TfL's plan for the Cycle Superhighways, showing their preferred route for CS1

TfL’s plan for the Cycle Superhighways, showing their preferred route for CS1

TfL want CS1 to go down the A10 – from Tottenham, through Stoke Newington, and Kingsland Road – but Hackney won’t have it. When asked whether CS1 would be going through Hackney, Demirci replied:

Oh no it’s not! Well, yes, it is supposed to go along the A10, but we are very resistant to really bad cycle infrastructure. We don’t want just a strip of blue paint going down A10 on a stretch of road where a part of it is a gyratory. The biggest problem for cyclists at the moment is the one-way. The plan was to have a gyratory cycle superhighway, which benefits no-one.

When pressed on whether the council would accept a properly segregated lane, Demirci said there wasn’t enough space for one without sacrificing too much of the bus lanes and footway.

The problem is until you remove the gyratory along it there is no [point in a segregated lane]. Also along the end quite a lot of it is very narrow so you’d be taking quite a lot of the footpaths, and they’re red routes, so the bus lanes.

Hackney wants a quietway running parallel to the A10 instead of CS1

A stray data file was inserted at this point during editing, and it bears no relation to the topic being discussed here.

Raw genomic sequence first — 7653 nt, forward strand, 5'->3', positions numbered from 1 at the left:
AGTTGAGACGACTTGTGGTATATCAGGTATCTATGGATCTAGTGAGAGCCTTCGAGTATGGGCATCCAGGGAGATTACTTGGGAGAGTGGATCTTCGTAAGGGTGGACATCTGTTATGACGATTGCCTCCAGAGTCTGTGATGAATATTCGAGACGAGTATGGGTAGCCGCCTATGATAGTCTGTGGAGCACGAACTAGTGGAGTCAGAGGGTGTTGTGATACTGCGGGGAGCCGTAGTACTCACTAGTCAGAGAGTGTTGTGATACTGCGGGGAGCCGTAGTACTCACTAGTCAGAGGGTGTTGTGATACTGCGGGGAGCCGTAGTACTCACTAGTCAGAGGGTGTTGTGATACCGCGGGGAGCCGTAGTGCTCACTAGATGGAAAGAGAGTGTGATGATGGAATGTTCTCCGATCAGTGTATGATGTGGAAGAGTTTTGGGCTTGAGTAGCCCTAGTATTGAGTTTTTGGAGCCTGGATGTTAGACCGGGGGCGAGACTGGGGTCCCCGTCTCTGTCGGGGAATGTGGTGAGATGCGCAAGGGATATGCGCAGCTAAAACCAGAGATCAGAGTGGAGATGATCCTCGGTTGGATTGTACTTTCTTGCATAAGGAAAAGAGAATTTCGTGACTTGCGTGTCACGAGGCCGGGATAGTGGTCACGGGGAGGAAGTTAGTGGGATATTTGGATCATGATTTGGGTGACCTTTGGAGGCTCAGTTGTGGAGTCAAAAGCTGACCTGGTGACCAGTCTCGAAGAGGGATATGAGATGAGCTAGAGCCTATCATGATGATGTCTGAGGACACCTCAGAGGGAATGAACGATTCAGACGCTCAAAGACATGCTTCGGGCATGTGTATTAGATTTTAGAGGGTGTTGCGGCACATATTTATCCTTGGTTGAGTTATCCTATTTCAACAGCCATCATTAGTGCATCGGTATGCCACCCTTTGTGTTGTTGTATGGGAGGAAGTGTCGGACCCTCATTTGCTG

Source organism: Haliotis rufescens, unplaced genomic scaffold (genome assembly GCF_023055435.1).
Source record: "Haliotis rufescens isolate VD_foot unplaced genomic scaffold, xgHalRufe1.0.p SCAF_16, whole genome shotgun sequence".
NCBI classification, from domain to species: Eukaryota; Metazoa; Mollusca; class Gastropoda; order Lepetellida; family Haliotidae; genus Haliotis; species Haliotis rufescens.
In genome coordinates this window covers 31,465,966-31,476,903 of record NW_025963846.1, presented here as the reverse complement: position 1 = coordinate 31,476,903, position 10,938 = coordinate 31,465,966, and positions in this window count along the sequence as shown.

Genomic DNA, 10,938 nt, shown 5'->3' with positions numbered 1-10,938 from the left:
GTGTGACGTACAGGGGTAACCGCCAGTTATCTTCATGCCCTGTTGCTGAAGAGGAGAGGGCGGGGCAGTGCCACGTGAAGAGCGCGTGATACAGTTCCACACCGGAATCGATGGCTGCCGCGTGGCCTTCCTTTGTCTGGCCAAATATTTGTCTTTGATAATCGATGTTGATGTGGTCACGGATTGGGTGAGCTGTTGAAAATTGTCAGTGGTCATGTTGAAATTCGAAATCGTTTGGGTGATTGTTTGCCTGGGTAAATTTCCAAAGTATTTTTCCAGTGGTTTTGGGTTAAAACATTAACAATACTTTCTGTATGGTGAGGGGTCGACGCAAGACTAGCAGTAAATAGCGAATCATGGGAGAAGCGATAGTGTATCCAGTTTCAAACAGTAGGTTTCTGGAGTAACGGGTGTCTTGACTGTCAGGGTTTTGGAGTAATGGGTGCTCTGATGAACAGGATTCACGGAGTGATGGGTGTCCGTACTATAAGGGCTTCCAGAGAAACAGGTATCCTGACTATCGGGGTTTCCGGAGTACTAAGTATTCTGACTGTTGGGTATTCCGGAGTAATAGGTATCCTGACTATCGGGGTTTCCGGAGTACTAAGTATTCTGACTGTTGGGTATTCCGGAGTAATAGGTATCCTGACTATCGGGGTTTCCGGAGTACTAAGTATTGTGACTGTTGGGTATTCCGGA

The A10 runs north-south, covering Kingsland Road and Stoke Newington Road. Is a parallel quietway possible? - from Google Maps

The A10 runs north-south, covering Kingsland Road and Stoke Newington Road. Is a sensible parallel quietway possible? – from Google Maps

What route it would take is yet to be decided – have a look at the map of the streets around the A10 for possible options.

We are discussing a quietway – it’s parallel to the A10 along the backstreets. All two-way.

For the A10 itself, Hackney sees a 20mph speed limit as a solution for cyclists

A trial for a 20mph limit in the City could be extended north through Hackney.

The A10 is obviously a very direct route, and if it was safer it would be better. So what we’re talking about with TfL is putting in 20mph on that route. They’re going to trial 20mph on parts of the A10 in the City and only last week I met up with them to talk about extending that trial and maybe looking at the bits of the A10 in Hackney, so maybe we can extend it all the way through Hackney.

The council says there isn’t space for segregated cycle infrastructure in Hackney

Stoke Newington Road, where Hackney is blocking Cycle Superhighway 1.

Stoke Newington Road, where Hackney is blocking Cycle Superhighway 1 – Image from Google Streetview

Demirci says segregation is better suited to outer London’s dual carriageways.

What we like to do in most of the areas is do everything else you can do to improve cycling there, because segregation is very costly, and you can’t put it everywhere. It’s not possible to have segregation everywhere.